• Allow to set feedback level per application: feedbackd!12 This allows e.g. the shell and on screen keyboard to use only haptic feedback
    • We backported some packaging improvements from Debian: feedbackd!13

    Linux Kernel

    The process of upstreaming our Linux kernel work progress is covered in a separate report. The current one is for Linux 5.5 and 5.6 so this is about downstream improvements:

    • Linux 5.6 is now the default kernel version for Librem 5 and devkit based on this tree It is also getting point release (and hence security) updates on a regular basis:

    • In order to keep up with kernel development 5.7 based release candidate kernels are also available. These follow closely the release candidates tagged by Linus and are and installable on the phone as linux-image-5.7.0-1-librem5.

    • Improvements based on upstream devfreq support for clocking down the DRAM makes it possible to use the powersave governor instead of handling that in userspace.

    • Work continued in mainlining the needed parts of the display stack. We put out v11 of the NWL mipi host controller driver and tested Laurent’s mxsfb rework that will give us alpha planes

    • It’s now possible to read the (built-in) firmware version of the touch controller: linux-next!97

    • Martin did some initial cleanups for the phone device tree working towards a state that can be submitted for upstream inclusion: linux-next!125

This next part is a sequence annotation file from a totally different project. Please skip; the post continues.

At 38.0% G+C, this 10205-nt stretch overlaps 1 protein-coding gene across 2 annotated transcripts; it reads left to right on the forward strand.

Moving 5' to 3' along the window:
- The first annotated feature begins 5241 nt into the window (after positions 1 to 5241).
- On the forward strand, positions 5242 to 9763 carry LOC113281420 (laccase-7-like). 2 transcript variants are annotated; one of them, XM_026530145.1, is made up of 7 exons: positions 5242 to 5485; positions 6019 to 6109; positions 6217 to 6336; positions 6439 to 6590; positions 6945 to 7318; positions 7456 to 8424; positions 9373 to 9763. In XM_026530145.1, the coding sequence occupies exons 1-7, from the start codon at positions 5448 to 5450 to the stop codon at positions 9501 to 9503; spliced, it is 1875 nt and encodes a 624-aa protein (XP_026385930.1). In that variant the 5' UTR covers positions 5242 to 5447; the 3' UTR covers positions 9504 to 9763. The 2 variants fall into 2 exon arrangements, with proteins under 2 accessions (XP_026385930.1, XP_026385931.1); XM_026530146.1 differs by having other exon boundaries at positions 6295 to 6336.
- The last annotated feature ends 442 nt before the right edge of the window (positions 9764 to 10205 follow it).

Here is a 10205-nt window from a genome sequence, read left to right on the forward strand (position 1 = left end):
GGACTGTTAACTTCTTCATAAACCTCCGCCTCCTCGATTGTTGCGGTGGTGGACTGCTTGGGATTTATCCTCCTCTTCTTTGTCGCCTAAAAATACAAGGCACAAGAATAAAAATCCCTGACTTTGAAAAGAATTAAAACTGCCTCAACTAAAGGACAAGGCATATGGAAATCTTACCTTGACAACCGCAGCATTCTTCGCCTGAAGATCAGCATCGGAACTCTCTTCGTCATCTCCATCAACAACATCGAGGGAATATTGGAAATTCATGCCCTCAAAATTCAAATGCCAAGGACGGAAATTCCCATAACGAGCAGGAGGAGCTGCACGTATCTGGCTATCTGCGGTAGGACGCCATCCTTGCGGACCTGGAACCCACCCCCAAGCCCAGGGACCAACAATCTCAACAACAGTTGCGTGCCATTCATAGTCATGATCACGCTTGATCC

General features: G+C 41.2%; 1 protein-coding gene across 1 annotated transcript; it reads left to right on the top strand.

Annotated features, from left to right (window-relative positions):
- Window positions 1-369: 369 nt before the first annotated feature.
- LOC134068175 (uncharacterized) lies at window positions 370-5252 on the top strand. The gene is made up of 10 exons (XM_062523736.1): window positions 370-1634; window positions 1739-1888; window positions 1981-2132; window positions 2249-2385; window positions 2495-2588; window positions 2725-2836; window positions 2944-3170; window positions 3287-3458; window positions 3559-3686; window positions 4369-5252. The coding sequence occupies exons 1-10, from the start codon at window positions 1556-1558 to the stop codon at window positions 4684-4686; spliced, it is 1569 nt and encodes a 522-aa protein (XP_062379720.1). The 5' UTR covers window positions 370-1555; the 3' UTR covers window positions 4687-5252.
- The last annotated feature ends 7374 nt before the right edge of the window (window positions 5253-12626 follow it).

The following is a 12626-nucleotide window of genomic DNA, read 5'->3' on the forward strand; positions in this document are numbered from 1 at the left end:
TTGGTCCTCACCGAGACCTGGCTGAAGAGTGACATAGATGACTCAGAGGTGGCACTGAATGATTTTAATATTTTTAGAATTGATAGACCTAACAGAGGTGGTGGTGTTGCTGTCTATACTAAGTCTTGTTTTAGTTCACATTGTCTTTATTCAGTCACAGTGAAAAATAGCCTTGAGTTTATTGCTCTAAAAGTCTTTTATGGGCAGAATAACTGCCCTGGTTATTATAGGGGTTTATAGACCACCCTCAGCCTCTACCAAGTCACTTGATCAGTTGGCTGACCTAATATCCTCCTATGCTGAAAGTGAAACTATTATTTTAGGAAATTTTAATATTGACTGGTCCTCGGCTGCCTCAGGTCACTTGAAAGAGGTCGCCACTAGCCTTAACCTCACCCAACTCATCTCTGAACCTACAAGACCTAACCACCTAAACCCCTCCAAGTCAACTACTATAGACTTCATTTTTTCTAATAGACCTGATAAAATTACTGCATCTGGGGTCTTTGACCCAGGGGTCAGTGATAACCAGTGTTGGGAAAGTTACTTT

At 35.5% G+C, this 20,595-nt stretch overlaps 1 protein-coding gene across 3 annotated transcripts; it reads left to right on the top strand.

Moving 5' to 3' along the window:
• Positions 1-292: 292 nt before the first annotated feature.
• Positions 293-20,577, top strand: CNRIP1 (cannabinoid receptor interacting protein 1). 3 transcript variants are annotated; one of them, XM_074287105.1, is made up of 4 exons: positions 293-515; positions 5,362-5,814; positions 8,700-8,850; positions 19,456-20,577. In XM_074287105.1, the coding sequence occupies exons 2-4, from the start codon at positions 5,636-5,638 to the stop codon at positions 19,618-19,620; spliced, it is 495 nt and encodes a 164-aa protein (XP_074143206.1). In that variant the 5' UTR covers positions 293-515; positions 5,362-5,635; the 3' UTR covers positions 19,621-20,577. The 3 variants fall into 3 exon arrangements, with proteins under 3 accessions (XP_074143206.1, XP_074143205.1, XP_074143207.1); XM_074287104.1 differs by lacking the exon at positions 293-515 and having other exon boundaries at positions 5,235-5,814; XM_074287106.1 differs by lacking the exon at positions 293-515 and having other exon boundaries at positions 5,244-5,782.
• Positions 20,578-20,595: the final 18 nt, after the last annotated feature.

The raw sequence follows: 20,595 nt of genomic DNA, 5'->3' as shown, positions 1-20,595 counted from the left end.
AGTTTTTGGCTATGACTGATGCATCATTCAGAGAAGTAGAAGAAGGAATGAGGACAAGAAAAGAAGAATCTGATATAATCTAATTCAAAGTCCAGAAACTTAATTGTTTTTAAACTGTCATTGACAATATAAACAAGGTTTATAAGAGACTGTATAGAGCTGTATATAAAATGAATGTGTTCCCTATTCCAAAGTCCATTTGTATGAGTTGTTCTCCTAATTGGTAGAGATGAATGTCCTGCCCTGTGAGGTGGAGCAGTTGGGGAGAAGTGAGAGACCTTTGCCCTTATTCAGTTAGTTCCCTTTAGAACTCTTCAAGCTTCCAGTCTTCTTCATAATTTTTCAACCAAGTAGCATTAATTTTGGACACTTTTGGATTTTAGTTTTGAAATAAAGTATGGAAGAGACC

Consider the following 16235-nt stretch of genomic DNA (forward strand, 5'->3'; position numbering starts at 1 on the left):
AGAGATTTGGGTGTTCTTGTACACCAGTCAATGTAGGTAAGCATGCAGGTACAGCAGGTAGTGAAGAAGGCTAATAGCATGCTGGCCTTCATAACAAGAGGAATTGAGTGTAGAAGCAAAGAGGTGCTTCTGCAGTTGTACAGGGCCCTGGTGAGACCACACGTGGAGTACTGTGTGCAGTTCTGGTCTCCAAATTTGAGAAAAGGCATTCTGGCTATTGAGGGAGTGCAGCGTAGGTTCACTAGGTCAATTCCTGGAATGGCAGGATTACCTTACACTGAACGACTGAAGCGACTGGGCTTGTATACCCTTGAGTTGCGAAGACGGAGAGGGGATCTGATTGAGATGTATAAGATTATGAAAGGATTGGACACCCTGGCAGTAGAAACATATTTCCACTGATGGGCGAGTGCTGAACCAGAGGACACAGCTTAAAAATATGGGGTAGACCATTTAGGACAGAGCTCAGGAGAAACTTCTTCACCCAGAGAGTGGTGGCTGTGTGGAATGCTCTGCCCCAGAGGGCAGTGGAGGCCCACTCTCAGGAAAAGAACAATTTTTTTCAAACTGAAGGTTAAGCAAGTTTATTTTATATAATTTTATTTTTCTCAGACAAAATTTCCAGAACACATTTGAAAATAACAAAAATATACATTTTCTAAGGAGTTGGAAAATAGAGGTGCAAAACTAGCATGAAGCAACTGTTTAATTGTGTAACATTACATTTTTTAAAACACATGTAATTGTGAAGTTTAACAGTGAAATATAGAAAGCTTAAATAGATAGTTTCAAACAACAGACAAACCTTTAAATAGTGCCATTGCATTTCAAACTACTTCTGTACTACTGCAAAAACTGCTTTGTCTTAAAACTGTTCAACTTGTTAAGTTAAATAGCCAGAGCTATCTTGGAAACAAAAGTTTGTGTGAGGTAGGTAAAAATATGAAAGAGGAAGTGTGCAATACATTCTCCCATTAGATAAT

• NXP currently uses a downstream for of the arm trusted firmware to implement clocking down DRM but it would be good if the kernel would at least boot without that).

    Librem 5 base packages

    • Make it harder for apt to remove important packages: librem5-base#28

    • Releases

      • [librem5-devkit-tools 0.0.10](librem5-devkit-tools!146 including above mentioned devfreq changes but also additions to the automatic tests. We could also drop the *no_supertile= workaround for etnaviv by fixing this properly in the compositor.
      • librem5-base 17 Pulled in udisks2 (so GNOME Settings can display storage details) and gthd (so GNOME Usage can show thermal information).

    Lambda

    If you made it down here and want to start contributing join us on matrix. We certainly welcome patches and issue comments on https://source.puri.sm/. If you want to grab an issue and can’t think of a particular problem, check the easy and helpwanted tags in our gitlab instance. See you next month.

    The post Librem 5 April 2020 Software Development Update appeared first on Purism.

    by Guido Günther at May 26, 2020 10:38

    Tutanota

    Kids need encryption in today's internet.

    Parents that use the internet act like small children when playing 'Hide and Seek': Toddlers just cover their eyes when hiding, thinking if they can't see themselves, no one else can see them either. That's how parents handle their kids' data: When they store events and pictures on online servers, they keep telling themselves that only they can access the data. It is, after all, protected with a password.